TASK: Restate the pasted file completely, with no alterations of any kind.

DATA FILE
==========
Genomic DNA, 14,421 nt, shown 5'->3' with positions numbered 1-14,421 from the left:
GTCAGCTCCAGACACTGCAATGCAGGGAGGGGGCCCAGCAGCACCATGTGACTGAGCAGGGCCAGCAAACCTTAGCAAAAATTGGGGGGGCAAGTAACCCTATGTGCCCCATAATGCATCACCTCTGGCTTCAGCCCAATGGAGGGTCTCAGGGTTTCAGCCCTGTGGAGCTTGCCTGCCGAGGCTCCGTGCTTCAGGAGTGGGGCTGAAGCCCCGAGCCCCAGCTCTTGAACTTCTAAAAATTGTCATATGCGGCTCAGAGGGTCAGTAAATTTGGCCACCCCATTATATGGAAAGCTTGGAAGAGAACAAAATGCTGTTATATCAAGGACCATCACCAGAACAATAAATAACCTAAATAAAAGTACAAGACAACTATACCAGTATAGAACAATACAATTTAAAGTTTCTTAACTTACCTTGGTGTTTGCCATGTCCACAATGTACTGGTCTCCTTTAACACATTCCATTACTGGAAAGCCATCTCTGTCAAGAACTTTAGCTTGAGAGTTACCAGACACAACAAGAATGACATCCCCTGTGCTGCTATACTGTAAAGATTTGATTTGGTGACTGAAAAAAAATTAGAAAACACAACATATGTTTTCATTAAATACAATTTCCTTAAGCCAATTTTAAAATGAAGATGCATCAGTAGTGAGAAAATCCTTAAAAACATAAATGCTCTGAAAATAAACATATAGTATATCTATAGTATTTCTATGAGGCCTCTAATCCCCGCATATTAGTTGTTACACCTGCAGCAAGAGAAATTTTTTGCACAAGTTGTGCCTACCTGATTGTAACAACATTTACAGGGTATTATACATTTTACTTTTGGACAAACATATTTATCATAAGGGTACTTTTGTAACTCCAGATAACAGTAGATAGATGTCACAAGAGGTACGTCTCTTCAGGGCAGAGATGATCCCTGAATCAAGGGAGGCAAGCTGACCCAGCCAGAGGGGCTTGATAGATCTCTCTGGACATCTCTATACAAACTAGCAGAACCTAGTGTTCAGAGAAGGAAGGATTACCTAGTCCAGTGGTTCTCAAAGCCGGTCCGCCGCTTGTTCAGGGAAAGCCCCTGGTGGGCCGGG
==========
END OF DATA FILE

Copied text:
Genomic DNA, 14,421 nt, shown 5'->3' with positions numbered 1-14,421 from the left:
GTCAGCTCCAGACACTGCAATGCAGGGAGGGGGCCCAGCAGCACCATGTGACTGAGCAGGGCCAGCAAACCTTAGCAAAAATTGGGGGGGCAAGTAACCCTATGTGCCCCATAATGCATCACCTCTGGCTTCAGCCCAATGGAGGGTCTCAGGGTTTCAGCCCTGTGGAGCTTGCCTGCCGAGGCTCCGTGCTTCAGGAGTGGGGCTGAAGCCCCGAGCCCCAGCTCTTGAACTTCTAAAAATTGTCATATGCGGCTCAGAGGGTCAGTAAATTTGGCCACCCCATTATATGGAAAGCTTGGAAGAGAACAAAATGCTGTTATATCAAGGACCATCACCAGAACAATAAATAACCTAAATAAAAGTACAAGACAACTATACCAGTATAGAACAATACAATTTAAAGTTTCTTAACTTACCTTGGTGTTTGCCATGTCCACAATGTACTGGTCTCCTTTAACACATTCCATTACTGGAAAGCCATCTCTGTCAAGAACTTTAGCTTGAGAGTTACCAGACACAACAAGAATGACATCCCCTGTGCTGCTATACTGTAAAGATTTGATTTGGTGACTGAAAAAAAATTAGAAAACACAACATATGTTTTCATTAAATACAATTTCCTTAAGCCAATTTTAAAATGAAGATGCATCAGTAGTGAGAAAATCCTTAAAAACATAAATGCTCTGAAAATAAACATATAGTATATCTATAGTATTTCTATGAGGCCTCTAATCCCCGCATATTAGTTGTTACACCTGCAGCAAGAGAAATTTTTTGCACAAGTTGTGCCTACCTGATTGTAACAACATTTACAGGGTATTATACATTTTACTTTTGGACAAACATATTTATCATAAGGGTACTTTTGTAACTCCAGATAACAGTAGATAGATGTCACAAGAGGTACGTCTCTTCAGGGCAGAGATGATCCCTGAATCAAGGGAGGCAAGCTGACCCAGCCAGAGGGGCTTGATAGATCTCTCTGGACATCTCTATACAAACTAGCAGAACCTAGTGTTCAGAGAAGGAAGGATTACCTAGTCCAGTGGTTCTCAAAGCCGGTCCGCCGCTTGTTCAGGGAAAGCCCCTGGTGGGCCGGG